The Clock You Never Hear Ticking

Young Children


Ever notice this strange phenomenon? We seem to be able to control the speed of time. Watch the clock, and time slows down. Ignore it, and time flies.

When I retired, I could no longer hear the clock ticking—so I lost track of time. Time is no longer measured in minutes, but moments. For me, time is not measured by hours, but by height—the height of my young grandchildren who live across the country. Yes, the clock is silent now and I measure time by my grandchildren growing, developing, speaking, reasoning, questioning, and connecting the dots that although I am an absentee grandparent due to the miles, they still have an unfathomable capacity to love me. They are my new clock. The passage of time is observed by their transition from newborns to toddlers, to mischievous four-year-olds—at warp speed. Funny how the clock in retirement moves twice the speed as the one at work.

“There is only one thing more precious than our time,
and that’s who we spend it on.”

Leo Christopher

With two thousand miles between us, I don’t see them much, but when I do, it calls into focus not only my relationship with them, but with the only grandfather I ever knew. I don’t remember much about him except his laugh, his wooden cane with the rubber tip (I still have it), his shuffle, his playful personality, and his stubby index finger on his right hand after he accidently cut half of it off in a hydraulic box cutter at work.

He would stick that finger in his ear and make a goofy face. To us children, it looked like he just poked his brain with half his finger inserted into his ear. I remember his favorite TV shows: Have Gun Will Travel, The Rebel, and The Beverly Hillbillies. I recall his happy marriage to my grandmother, his aging process, the day we lost him, and the below-zero temperature at his gravesite the day we buried him.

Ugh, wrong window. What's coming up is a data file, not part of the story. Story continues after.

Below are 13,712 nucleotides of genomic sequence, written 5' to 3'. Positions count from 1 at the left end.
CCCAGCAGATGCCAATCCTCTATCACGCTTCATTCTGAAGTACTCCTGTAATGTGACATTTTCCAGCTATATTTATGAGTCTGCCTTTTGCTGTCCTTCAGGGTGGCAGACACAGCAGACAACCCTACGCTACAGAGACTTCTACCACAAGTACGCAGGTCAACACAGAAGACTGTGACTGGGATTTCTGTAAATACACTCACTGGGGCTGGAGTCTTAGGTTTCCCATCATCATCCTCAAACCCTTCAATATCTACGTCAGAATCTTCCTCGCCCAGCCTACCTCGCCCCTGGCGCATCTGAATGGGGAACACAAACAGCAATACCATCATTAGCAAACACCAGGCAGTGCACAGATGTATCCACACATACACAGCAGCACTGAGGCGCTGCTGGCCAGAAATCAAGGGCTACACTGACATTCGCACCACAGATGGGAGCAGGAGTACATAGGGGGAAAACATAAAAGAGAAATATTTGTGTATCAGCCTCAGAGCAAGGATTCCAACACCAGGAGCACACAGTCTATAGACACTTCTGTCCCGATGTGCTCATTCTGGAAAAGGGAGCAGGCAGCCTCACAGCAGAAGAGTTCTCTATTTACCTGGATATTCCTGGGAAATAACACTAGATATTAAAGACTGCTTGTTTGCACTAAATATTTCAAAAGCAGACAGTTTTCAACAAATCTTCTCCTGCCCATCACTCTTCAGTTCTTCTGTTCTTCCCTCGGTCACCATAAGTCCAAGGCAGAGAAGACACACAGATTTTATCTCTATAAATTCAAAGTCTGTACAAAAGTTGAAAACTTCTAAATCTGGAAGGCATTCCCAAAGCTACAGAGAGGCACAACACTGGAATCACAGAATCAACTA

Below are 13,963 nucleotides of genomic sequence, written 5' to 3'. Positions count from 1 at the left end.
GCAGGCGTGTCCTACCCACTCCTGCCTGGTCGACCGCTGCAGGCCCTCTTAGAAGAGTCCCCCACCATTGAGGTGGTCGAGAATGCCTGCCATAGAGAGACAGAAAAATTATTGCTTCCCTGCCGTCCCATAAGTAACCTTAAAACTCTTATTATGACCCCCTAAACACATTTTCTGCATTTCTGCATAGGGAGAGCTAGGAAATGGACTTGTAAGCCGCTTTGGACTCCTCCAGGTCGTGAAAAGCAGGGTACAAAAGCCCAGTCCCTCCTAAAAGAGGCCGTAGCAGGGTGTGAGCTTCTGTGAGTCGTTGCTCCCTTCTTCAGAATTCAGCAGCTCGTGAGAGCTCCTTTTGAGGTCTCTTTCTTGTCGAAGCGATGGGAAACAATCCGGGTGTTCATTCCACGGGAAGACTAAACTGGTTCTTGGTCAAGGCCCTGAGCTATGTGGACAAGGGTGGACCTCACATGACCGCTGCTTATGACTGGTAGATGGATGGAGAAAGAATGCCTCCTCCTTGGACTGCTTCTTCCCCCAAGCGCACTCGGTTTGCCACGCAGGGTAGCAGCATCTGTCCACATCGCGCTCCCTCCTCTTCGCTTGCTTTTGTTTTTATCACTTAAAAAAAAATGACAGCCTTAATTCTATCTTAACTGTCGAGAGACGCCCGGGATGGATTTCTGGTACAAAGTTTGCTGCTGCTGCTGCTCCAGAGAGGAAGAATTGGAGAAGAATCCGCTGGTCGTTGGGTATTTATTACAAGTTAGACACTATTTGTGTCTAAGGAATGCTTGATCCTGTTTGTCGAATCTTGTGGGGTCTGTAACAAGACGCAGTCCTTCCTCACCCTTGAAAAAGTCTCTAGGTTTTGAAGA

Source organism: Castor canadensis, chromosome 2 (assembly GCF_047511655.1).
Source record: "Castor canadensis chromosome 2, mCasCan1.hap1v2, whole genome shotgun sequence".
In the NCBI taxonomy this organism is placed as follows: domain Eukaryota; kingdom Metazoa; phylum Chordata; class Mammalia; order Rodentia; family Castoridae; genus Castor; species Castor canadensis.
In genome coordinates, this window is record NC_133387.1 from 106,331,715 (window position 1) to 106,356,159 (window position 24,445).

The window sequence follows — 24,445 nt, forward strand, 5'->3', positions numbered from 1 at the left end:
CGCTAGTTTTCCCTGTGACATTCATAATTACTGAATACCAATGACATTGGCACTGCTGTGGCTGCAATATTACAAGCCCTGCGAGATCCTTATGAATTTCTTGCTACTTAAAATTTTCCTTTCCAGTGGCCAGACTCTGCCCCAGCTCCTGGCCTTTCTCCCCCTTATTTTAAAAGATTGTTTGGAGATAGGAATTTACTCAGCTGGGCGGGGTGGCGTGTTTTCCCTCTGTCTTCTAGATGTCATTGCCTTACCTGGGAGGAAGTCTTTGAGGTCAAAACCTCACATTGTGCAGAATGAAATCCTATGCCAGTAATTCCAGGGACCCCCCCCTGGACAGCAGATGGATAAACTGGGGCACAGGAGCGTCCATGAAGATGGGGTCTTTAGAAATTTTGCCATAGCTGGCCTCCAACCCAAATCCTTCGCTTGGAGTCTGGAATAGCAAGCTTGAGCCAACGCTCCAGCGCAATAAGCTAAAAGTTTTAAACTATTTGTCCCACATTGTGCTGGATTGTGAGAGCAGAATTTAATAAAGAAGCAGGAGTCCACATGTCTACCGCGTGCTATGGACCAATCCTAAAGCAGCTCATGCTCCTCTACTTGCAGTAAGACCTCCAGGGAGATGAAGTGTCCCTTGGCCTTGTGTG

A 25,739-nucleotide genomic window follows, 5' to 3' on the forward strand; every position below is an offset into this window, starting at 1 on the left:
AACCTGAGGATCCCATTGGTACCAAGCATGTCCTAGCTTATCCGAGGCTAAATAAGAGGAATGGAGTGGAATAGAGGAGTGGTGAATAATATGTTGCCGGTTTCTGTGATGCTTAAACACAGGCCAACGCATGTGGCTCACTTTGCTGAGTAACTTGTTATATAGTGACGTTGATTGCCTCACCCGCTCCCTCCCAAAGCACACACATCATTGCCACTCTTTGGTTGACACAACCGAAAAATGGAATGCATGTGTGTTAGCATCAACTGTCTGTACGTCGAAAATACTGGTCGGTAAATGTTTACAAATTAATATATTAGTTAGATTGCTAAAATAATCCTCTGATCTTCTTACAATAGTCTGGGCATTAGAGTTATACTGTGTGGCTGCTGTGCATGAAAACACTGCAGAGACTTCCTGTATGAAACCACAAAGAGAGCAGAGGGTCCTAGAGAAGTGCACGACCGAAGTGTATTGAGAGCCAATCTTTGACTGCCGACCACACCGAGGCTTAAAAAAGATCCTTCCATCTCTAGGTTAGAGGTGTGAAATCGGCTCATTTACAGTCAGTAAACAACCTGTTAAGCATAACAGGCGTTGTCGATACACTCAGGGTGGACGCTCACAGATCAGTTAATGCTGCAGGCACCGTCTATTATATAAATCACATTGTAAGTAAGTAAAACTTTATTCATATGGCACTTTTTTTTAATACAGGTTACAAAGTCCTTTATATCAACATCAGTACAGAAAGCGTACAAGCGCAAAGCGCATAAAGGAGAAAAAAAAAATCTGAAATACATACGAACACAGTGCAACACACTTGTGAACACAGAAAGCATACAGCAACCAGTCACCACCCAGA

Most of all, I remember his presence in my life—especially Friday nights when he would stop over with chocolate milk (a delicacy then) to see his six grandchildren and watch 77 Sunset Strip, a detective show in the 60s starring Efrem Zimbalist, Jr.

This has got me thinking recently about how to create a “presence” in the lives of my cross-country grandkids, especially since I can’t be there for the magical moments that are, in reality, just “everyday life.”

I don’t have all the answers, but I do know that achieving a presence in their lives won’t come from just the “minutes” I invest in their lives, but rather the “moments”—and the memories—I make.


SOMETHING TO CHEW ON:  Stephen R. Covey said, “The key is in not spending time, but in investing it.” Regardless of where you are in life or your career, how are you investing your time? Who are you investing it in? Any ideas on how to make memories?
Photo by Patti Brito on






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